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MHC proteins confer differential sensitivity to CTLA-4 and PD-1 blockade in untreated metastatic melanoma

Rodig, Scott J. and Gusenleitner, Daniel and Jackson, Donald G. and Gjini, Evisa and Giobbie-Hurder, Anita and Jin, Chelsea and Chang, Han and Lovitch, Scott B. and Horak, Christine and Weber, Jeffrey S. and Weirather, Jason L. and Wolchok, Jedd D. and Postow, Michael A. and Pavlick, Anna C. and Chesney, Jason and Hodi, F. Stephen (2018) MHC proteins confer differential sensitivity to CTLA-4 and PD-1 blockade in untreated metastatic melanoma. Science Translational Medicine, 10 (450). eaar3342. ISSN 1946-6234

Abstract

Combination anti–cytotoxic T lymphocyte antigen 4 (CTLA-4) and anti–programmed cell death protein 1 (PD-1) therapy promotes antitumor immunity and provides superior benefit to patients with advanced-stage melanoma compared with either therapy alone. T cell immunity requires recognition of antigens in the context of major histocompatibility complex (MHC) class I and class II proteins by CD8+ and CD4+ T cells, respectively. We examined MHC class I and class II protein expression on tumor cells from previously untreated melanoma patients and correlated the results with transcriptional and genomic analyses and with clinical response to anti–CTLA-4, anti–PD-1, or combination therapy. Most (>50% of cells) or complete loss of melanoma MHC class I membrane expression was observed in 78 of 181 cases (43%), was associated with transcriptional repression of HLA-A, HLA-B, HLA-C, and B2M, and predicted primary resistance to anti–CTLA-4, but not anti–PD-1, therapy. Melanoma MHC class II membrane expression on >1% cells was observed in 55 of 181 cases (30%), was associated with interferon-γ (IFN-γ) and IFN-γ–mediated gene signatures, and predicted response to anti–PD-1, but not anti–CTLA-4, therapy. We conclude that primary response to anti–CTLA-4 requires robust melanoma MHC class I expression. In contrast, primary response to anti–PD-1 is associated with preexisting IFN-γ–mediated immune activation that includes tumor-specific MHC class II expression and components of innate immunity when MHC class I is compromised. The benefits of combined checkpoint blockade may be attributable, in part, to distinct requirements for melanoma-specific antigen presentation to initiate antitumor immunity.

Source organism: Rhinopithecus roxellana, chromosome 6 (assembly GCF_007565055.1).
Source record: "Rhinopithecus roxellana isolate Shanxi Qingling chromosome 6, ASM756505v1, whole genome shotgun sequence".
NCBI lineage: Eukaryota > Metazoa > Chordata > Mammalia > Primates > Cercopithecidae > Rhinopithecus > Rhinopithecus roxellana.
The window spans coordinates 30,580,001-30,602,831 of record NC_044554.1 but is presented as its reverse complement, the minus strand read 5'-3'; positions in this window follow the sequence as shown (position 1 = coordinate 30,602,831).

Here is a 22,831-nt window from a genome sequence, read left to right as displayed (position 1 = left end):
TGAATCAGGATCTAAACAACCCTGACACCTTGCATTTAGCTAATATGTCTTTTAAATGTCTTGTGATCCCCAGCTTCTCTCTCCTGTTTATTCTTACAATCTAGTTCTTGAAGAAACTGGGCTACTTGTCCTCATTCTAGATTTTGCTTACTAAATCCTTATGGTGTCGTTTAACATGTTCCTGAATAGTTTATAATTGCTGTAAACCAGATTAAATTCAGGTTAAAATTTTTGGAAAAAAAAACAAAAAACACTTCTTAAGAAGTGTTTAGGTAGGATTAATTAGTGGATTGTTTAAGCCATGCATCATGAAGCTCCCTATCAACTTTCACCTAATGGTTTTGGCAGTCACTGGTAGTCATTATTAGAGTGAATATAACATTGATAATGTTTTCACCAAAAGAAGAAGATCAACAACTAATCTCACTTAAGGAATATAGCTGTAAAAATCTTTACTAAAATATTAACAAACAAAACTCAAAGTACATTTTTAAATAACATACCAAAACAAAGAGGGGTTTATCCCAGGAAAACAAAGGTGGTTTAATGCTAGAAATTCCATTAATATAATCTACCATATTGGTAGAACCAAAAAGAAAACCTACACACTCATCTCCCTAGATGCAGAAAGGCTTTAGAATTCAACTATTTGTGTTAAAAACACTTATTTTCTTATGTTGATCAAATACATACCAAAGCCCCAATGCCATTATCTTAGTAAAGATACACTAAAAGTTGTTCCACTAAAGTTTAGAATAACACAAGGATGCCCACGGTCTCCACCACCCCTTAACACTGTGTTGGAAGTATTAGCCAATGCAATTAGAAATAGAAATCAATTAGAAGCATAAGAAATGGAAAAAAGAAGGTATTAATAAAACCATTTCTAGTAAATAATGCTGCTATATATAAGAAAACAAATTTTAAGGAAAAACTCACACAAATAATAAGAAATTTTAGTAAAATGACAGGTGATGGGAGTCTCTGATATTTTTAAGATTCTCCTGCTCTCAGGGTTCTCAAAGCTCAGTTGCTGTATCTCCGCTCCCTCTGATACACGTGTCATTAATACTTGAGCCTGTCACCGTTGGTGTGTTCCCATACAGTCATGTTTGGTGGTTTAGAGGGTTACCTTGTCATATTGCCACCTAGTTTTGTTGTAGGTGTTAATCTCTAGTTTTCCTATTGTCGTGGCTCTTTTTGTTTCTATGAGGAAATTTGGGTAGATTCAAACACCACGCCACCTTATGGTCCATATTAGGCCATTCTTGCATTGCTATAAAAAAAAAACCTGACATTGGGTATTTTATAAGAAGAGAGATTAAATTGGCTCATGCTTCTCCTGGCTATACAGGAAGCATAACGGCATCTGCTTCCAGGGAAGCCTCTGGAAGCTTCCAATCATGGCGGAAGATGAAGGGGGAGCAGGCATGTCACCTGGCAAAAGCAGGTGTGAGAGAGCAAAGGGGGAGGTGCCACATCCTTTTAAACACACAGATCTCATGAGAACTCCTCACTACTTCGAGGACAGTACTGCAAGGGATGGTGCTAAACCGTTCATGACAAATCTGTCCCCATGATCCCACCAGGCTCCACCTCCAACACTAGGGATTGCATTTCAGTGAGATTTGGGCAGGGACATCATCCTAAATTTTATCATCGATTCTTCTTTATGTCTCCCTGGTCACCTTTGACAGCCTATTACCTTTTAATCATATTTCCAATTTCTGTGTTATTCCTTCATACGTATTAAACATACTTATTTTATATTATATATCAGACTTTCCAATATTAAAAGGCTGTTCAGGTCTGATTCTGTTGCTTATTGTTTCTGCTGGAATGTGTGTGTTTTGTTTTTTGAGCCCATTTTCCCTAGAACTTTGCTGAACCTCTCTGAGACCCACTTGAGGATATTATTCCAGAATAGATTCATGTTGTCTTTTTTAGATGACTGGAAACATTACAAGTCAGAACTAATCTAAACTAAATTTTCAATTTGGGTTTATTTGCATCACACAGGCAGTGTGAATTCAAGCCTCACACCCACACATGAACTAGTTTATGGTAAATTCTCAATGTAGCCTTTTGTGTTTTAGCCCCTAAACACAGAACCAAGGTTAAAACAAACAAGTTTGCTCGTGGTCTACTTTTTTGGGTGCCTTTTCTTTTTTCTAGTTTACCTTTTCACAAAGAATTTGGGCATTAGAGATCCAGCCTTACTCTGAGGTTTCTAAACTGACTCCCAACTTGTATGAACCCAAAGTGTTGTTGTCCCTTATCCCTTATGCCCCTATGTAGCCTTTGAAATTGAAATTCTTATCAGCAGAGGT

Item Type: Article
Date Deposited: 04 Aug 2018 00:45
Last Modified: 04 Aug 2018 00:45
URI: https://oak.novartis.com/id/eprint/37115

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